US

FBI Probe Underway Into Deadly Crash in Charlottesville

U.S. authorities on Sunday are investigating the outbreak of violence in Virginia following Saturday’s “Unite the Right” rally that killed one person and injured more than 30.

Virginia police have not yet provided a motive for a man plowing a car into a crowd of people objecting to the rally, but U.S. attorneys and the Federal Bureau of Investigation have opened a civil rights investigation into the crash, an FBI field office said.

U.S. Attorney General Jeff Sessions condemned the violence.

“When such actions arise from racial bigotry and hatred, they betray our core values and cannot be tolerated,” the attorney general said.

“I have talked with FBI Director Chris Wray, FBI agents on the scene, and law enforcement officials for the state of Virginia. The FBI has been supporting state and local authorities throughout the day,” Sessions said. “U.S. Attorney Rick Mountcastle has commenced a federal investigation and will have the full support of the Department of Justice. Justice will prevail.”

Four people have been arrested, including James Fields, a 20-year-old white man from Ohio who is being held in jail on suspicion of crashing the car. The vehicle killed a 32-year-old woman and injured 19 people, five of them critically.

The car that allegedly plowed through a crowd of protestors marching through a downtown shopping district is seen after the vehicle was stopped by police several blocks away August 12, 2017 in Charlottesville, Virginia. (Photo by Win McNamee/Getty Images)
The car that allegedly plowed through a crowd of protestors marching through a downtown shopping district is seen after the vehicle was stopped by police several blocks away August 12, 2017 in Charlottesville, Virginia. (Photo by Win McNamee/Getty Images)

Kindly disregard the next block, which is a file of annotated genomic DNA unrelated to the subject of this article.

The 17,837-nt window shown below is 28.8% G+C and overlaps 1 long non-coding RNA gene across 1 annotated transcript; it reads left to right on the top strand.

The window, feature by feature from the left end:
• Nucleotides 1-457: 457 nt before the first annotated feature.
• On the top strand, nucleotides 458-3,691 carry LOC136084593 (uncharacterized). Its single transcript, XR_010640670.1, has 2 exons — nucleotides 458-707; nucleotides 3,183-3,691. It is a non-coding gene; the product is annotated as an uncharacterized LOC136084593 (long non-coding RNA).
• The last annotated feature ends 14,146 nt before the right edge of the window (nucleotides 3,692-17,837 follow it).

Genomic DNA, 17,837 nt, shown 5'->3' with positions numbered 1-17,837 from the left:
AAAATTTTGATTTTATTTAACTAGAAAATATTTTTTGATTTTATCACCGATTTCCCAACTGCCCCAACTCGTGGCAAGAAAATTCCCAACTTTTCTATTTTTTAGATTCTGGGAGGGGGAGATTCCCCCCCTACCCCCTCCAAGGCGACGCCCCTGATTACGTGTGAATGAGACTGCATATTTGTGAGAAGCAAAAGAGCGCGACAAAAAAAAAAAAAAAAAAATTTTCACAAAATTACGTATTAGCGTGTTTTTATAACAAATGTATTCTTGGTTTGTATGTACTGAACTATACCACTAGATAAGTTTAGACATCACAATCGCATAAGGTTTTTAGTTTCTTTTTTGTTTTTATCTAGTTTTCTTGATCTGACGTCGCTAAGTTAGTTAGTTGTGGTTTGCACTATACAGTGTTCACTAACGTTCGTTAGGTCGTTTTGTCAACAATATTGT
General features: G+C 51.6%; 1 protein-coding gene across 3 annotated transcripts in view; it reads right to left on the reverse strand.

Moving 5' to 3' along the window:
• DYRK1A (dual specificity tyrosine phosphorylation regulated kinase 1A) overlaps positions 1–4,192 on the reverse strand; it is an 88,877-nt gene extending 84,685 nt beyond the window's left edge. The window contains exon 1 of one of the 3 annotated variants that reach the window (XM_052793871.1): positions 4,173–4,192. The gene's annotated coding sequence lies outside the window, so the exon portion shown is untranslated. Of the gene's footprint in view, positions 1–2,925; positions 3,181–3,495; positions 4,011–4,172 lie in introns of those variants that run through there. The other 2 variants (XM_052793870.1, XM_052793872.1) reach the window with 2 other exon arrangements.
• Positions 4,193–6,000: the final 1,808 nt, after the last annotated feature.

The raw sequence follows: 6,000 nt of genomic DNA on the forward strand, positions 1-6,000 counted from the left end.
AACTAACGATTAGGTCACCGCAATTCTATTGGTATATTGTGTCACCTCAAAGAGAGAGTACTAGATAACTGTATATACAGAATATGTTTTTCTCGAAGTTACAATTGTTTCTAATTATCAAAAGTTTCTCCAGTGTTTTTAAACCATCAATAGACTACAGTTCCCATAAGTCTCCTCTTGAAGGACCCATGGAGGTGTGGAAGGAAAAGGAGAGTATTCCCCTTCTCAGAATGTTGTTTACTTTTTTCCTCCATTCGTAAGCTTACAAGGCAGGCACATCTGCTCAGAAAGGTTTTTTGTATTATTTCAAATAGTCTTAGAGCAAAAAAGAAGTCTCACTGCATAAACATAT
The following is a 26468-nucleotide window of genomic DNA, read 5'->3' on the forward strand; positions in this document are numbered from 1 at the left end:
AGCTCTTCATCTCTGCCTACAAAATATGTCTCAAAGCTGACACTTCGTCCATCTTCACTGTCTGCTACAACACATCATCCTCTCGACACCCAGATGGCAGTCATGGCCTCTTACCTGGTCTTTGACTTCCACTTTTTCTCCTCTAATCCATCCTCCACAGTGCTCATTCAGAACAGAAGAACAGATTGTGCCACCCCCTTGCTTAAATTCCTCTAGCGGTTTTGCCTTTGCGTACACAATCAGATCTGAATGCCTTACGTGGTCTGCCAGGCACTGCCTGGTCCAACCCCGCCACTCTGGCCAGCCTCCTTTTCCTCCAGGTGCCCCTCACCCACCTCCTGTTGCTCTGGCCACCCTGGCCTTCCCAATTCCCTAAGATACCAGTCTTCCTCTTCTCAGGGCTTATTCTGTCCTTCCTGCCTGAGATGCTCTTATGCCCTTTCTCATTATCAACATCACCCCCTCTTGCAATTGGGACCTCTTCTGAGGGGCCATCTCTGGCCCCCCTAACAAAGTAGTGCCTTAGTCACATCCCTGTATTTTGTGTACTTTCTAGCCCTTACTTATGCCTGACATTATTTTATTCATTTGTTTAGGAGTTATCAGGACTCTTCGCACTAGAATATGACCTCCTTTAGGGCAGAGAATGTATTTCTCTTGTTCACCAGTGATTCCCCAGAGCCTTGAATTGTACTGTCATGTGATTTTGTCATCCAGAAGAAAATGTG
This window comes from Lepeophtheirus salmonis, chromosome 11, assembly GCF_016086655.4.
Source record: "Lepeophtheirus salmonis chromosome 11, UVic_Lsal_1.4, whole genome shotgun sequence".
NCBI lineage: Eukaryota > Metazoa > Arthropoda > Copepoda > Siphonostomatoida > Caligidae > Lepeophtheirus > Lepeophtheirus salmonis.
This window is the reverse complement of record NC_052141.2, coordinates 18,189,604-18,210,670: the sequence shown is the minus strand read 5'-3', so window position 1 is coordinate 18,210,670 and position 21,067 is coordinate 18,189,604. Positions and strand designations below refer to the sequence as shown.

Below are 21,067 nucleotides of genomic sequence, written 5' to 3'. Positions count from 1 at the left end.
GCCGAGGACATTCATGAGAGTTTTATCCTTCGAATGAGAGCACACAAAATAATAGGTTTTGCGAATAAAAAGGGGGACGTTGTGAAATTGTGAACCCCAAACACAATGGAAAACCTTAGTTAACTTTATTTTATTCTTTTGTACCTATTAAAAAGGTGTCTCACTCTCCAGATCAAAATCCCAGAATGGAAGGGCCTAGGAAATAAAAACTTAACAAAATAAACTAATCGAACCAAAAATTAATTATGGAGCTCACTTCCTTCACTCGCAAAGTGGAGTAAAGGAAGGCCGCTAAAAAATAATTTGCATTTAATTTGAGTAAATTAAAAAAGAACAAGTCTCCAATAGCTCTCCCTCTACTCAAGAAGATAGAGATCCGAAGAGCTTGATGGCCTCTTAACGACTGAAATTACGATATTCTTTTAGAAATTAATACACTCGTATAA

First responders stand by a car that was struck when a car drove through a group of counter protesters at the "Unite the Right" rally Charlottesville, Virginia, U.S., August 12, 2017. (REUTERS/Justin Ide)
First responders stand by a car that was struck when a car drove through a group of counter protesters at the “Unite the Right” rally Charlottesville, Virginia, U.S., August 12, 2017. (REUTERS/Justin Ide)

Federal authorities were also looking into a helicopter crash on Saturday that killed two Virginiastate policemen aiding efforts to quell the clashes.

On Sunday, the White House said in a statement that Trump’s remarks on Saturday condemned all forms of violence and bigotry, including neo-Nazi groups and the Ku Klux Klan.

“The president said very strongly in his statement yesterday that he condemns all forms of violence, bigotry, and hatred, and of course that includes white supremacists, KKK, neo-Nazi, and all extremist groups,” the White House said. “He called for national unity and bringing all Americans together.”

Before the White House statement, Ivanka Trump, the president’s daughter and White House adviser, appealed on Twitter for Americans to “be one country UNITED. #Charlottesville.” She also posted: “There should be no place in society for racism, white supremacy and neo-nazis.”

Virginia Governor Terry McAuliffe, a Democrat, declared an emergency and halted Saturday’s planned rally, but that did not stop the violence.

About 15 people were injured after rival groups fought pitched battles using fists, rocks and pepper spray.

“There is no place for you here,” McAuliffe said, addressing white supremacists. “There is no place for you in America.”

By Reuters, Fox News Contributed to this Report

 
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